January 6, 2011
Click to view FFThought12's profile

It isn't about race, gender, or equality!  Why are the sideline reporters generally female?  HELLO! They are taking advantage of the fact that the players are men who like looking and talking to women.  So they stock the sidelines with women and the field with excited, focused players and coaches who tend to say things without thinking about the consequences because they are focused on the game!  Not only are they women reporters but they are very attractive women reporters (who is sexist? Media Companies who hire these women?).  In high school and college which group of men are the rowdiest and least respectful of women?  Most people would probably say "the Jocks!"  Well hello media companies you are putting attractive women with men that never had to be respectful of women and now have lots of money and more cockiness and you expect everything to be copacetic? NFL/ESPN before you punish anyone try not allowing women on the field or the locker room (or just require the females to not wear makeup and dress only in sweats) see how many comments will occur then.  Personally I wouldn't hire a woman as a sideline reporter if she couldn't take care of herself and brush it off, honestly what do these women expect.  You want to be like men?  Are you seeking equality?  Then grow a pair and get over it!

January 6, 2011
Click to view ElDono's profile

Remember, the guy didn't just say one thing, he replied with something really offensive.  And, women striving to be like men?  Which men?

January 7, 2011
Click to view Walker1971's profile

Espn did not go too far.  If I called a woman "Sweet Baby" in the most likely derogatory way Ron Franklin did you bet I'd be in HR or walked out the door.  They are protecting themselves from a lawsuit, and who could blame them.

Anyone thinking they went to far should go pull their head out of the behind and the 1950's.

January 7, 2011
Click to view automagic's profile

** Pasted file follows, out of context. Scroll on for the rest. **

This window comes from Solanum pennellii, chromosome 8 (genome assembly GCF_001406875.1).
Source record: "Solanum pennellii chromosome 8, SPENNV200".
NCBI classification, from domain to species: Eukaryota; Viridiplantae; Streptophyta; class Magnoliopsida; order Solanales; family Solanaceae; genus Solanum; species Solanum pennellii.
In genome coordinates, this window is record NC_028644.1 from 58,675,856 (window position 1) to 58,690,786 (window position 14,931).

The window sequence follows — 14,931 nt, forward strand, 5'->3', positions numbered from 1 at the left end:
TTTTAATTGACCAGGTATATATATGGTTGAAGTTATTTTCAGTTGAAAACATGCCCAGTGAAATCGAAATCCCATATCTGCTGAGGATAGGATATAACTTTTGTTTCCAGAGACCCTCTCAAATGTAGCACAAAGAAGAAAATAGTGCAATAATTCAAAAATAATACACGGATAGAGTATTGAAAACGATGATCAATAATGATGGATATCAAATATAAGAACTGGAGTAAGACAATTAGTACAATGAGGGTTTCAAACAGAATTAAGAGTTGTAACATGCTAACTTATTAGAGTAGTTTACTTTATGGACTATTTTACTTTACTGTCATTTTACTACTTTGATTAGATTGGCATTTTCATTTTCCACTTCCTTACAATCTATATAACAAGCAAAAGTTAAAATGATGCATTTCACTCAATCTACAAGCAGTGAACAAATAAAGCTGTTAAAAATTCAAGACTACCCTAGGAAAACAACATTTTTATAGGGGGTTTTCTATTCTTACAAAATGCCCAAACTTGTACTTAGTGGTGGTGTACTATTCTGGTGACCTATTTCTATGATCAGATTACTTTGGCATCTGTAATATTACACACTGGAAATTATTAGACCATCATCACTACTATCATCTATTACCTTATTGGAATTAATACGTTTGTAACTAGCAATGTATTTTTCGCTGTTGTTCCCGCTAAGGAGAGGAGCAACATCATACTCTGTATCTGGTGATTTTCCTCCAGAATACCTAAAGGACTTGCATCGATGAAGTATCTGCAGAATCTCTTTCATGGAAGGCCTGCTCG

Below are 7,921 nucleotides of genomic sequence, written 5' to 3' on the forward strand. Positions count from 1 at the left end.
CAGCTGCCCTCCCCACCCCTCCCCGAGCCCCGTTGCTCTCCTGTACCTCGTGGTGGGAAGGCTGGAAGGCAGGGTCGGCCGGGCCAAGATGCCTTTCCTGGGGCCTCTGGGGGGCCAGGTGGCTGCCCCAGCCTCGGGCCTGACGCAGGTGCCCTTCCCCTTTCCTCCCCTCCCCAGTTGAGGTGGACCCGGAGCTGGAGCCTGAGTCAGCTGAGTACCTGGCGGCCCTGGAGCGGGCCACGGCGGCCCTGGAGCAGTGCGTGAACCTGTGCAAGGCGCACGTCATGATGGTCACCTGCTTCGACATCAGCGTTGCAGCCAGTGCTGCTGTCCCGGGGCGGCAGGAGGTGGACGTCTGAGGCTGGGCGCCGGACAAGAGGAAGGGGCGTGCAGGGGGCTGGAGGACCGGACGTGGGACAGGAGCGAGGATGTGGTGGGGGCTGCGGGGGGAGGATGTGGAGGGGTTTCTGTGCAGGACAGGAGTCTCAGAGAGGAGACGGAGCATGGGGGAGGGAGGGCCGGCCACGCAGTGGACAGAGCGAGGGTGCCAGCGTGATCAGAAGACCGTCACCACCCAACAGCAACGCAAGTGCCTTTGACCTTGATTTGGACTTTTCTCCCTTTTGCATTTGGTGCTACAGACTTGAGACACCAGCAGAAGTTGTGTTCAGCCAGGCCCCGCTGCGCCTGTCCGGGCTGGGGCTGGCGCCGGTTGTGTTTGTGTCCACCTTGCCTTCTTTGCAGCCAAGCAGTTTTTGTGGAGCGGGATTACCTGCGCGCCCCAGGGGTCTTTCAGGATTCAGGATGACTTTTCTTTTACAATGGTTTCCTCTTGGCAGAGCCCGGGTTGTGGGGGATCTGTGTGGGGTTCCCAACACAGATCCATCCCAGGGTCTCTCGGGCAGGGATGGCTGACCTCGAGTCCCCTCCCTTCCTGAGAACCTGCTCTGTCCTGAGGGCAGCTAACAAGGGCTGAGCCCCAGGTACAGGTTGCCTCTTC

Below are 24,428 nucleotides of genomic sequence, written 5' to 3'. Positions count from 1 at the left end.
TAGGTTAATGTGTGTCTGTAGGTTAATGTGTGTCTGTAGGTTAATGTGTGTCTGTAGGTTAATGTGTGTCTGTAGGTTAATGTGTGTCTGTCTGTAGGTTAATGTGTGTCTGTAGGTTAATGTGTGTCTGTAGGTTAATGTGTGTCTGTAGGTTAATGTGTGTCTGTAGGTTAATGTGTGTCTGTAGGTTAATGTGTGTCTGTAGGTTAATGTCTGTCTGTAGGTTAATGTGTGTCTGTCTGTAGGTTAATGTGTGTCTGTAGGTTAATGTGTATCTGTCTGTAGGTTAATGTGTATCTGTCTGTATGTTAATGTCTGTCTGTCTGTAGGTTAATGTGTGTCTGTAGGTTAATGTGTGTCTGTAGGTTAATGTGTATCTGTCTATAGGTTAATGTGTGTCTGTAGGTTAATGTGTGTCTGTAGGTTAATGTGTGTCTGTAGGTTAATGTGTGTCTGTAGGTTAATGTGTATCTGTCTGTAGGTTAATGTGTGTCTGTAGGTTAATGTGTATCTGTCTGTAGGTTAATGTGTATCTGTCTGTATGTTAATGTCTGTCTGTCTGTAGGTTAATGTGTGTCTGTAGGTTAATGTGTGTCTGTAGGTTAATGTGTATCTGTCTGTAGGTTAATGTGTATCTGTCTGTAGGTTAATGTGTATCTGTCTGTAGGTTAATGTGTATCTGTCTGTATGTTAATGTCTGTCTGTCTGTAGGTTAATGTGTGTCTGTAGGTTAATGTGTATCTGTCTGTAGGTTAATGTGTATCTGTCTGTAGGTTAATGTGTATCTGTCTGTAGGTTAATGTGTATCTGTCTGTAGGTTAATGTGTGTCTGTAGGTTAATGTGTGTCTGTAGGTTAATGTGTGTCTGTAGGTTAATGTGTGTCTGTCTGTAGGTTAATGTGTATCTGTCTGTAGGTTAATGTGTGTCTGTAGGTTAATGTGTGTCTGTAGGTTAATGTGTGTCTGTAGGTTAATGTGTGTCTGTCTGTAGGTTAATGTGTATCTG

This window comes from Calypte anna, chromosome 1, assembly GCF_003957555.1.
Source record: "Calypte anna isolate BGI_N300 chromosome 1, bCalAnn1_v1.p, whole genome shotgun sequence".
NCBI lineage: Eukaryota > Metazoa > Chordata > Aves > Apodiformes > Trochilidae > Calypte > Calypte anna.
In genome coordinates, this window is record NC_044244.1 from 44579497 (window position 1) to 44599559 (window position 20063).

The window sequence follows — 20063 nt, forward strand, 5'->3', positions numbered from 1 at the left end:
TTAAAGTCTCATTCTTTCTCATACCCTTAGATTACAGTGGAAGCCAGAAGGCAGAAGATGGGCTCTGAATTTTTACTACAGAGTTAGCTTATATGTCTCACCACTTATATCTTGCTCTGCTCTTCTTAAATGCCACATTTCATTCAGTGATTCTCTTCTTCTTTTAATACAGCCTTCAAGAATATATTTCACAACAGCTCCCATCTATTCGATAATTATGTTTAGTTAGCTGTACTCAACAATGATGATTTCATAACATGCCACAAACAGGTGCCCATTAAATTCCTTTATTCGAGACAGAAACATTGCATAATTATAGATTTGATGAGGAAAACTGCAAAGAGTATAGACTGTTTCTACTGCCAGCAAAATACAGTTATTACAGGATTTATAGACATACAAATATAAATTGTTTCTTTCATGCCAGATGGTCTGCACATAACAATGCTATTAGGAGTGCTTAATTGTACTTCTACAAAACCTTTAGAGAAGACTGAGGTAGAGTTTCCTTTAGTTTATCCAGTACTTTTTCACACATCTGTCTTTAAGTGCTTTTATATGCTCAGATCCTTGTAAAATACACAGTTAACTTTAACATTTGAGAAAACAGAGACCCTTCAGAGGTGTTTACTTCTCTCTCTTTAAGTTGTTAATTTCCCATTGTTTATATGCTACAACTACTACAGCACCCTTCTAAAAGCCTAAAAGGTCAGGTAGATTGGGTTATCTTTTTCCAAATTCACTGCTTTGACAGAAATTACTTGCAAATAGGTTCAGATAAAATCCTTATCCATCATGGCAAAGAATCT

"You know, it's funny how you guys want women to 'toughen up' and be more like men, but you don't actually want to be married to that kind of women."

 

The correct reply to this should have been, "Those types of women aren't marriage minded anyway."  I dated a girl, she made more money than me, was better educated, and could probably beat me up.  She was awesome.  But she wasn't interested in having kids, ever.  What's the point in marriage if you don't have the same basic goals?

January 7, 2011
Click to view AmericanJack's profile

I'm old fashion, I don't want to see a woman in a men's locker room doing an interview. Say what you will but it should be off limits to all reporters after a quick interview....then let em go wild. Dress appropriate and do a good job is all we can ask of anyone. If someone has crossed the line with their mouth then, like in any other job, HR and then let the chips fall where they may. 

January 7, 2011
Click to view DeerLeg92's profile

This is rediculous, firing someone because of one comment made to another coworker on first offense is simply unjust. Thatr guy had a career he was working for and just because women are more sensitive then men got him fired. I used to throw out insults and harass my boss, but in return he would just throw one back.